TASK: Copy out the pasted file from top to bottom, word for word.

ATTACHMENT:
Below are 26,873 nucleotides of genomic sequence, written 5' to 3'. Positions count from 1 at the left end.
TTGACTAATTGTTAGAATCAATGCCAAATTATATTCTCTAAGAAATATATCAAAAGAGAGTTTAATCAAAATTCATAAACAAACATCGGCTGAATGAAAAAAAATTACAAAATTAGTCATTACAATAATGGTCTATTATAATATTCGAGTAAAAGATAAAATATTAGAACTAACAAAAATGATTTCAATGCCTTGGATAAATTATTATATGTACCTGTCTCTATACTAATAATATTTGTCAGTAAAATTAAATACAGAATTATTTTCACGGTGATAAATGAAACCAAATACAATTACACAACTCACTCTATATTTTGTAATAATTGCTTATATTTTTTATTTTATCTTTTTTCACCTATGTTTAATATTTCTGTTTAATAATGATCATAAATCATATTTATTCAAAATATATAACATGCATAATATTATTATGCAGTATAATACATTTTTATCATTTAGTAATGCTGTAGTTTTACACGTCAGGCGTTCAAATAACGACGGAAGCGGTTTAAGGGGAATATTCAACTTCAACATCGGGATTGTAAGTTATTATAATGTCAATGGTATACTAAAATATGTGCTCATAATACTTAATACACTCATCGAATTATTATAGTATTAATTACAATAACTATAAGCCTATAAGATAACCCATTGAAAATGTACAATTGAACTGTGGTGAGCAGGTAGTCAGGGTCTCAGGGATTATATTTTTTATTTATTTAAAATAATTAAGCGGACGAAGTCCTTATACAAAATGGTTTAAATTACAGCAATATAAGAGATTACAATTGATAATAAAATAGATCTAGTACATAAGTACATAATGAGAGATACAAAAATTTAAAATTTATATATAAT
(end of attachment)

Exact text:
Below are 26,873 nucleotides of genomic sequence, written 5' to 3'. Positions count from 1 at the left end.
TTGACTAATTGTTAGAATCAATGCCAAATTATATTCTCTAAGAAATATATCAAAAGAGAGTTTAATCAAAATTCATAAACAAACATCGGCTGAATGAAAAAAAATTACAAAATTAGTCATTACAATAATGGTCTATTATAATATTCGAGTAAAAGATAAAATATTAGAACTAACAAAAATGATTTCAATGCCTTGGATAAATTATTATATGTACCTGTCTCTATACTAATAATATTTGTCAGTAAAATTAAATACAGAATTATTTTCACGGTGATAAATGAAACCAAATACAATTACACAACTCACTCTATATTTTGTAATAATTGCTTATATTTTTTATTTTATCTTTTTTCACCTATGTTTAATATTTCTGTTTAATAATGATCATAAATCATATTTATTCAAAATATATAACATGCATAATATTATTATGCAGTATAATACATTTTTATCATTTAGTAATGCTGTAGTTTTACACGTCAGGCGTTCAAATAACGACGGAAGCGGTTTAAGGGGAATATTCAACTTCAACATCGGGATTGTAAGTTATTATAATGTCAATGGTATACTAAAATATGTGCTCATAATACTTAATACACTCATCGAATTATTATAGTATTAATTACAATAACTATAAGCCTATAAGATAACCCATTGAAAATGTACAATTGAACTGTGGTGAGCAGGTAGTCAGGGTCTCAGGGATTATATTTTTTATTTATTTAAAATAATTAAGCGGACGAAGTCCTTATACAAAATGGTTTAAATTACAGCAATATAAGAGATTACAATTGATAATAAAATAGATCTAGTACATAAGTACATAATGAGAGATACAAAAATTTAAAATTTATATATAAT